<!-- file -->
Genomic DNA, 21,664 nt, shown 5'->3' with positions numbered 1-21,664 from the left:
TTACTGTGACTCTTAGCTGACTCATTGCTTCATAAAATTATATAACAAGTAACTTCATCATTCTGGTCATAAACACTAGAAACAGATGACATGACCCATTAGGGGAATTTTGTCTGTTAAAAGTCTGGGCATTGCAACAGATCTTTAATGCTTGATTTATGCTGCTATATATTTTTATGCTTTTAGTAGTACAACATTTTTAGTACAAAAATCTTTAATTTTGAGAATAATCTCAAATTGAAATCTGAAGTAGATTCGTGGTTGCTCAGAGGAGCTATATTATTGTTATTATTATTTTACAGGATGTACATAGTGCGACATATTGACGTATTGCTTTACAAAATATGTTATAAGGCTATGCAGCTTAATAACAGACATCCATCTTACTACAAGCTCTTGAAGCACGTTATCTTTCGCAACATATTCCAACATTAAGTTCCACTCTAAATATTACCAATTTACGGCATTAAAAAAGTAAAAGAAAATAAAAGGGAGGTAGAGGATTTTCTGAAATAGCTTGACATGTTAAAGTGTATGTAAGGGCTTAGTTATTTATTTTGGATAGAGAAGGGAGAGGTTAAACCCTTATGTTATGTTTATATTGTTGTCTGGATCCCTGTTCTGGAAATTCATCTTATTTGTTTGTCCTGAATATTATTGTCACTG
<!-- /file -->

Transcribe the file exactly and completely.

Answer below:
Genomic DNA, 21,664 nt, shown 5'->3' with positions numbered 1-21,664 from the left:
TTACTGTGACTCTTAGCTGACTCATTGCTTCATAAAATTATATAACAAGTAACTTCATCATTCTGGTCATAAACACTAGAAACAGATGACATGACCCATTAGGGGAATTTTGTCTGTTAAAAGTCTGGGCATTGCAACAGATCTTTAATGCTTGATTTATGCTGCTATATATTTTTATGCTTTTAGTAGTACAACATTTTTAGTACAAAAATCTTTAATTTTGAGAATAATCTCAAATTGAAATCTGAAGTAGATTCGTGGTTGCTCAGAGGAGCTATATTATTGTTATTATTATTTTACAGGATGTACATAGTGCGACATATTGACGTATTGCTTTACAAAATATGTTATAAGGCTATGCAGCTTAATAACAGACATCCATCTTACTACAAGCTCTTGAAGCACGTTATCTTTCGCAACATATTCCAACATTAAGTTCCACTCTAAATATTACCAATTTACGGCATTAAAAAAGTAAAAGAAAATAAAAGGGAGGTAGAGGATTTTCTGAAATAGCTTGACATGTTAAAGTGTATGTAAGGGCTTAGTTATTTATTTTGGATAGAGAAGGGAGAGGTTAAACCCTTATGTTATGTTTATATTGTTGTCTGGATCCCTGTTCTGGAAATTCATCTTATTTGTTTGTCCTGAATATTATTGTCACTG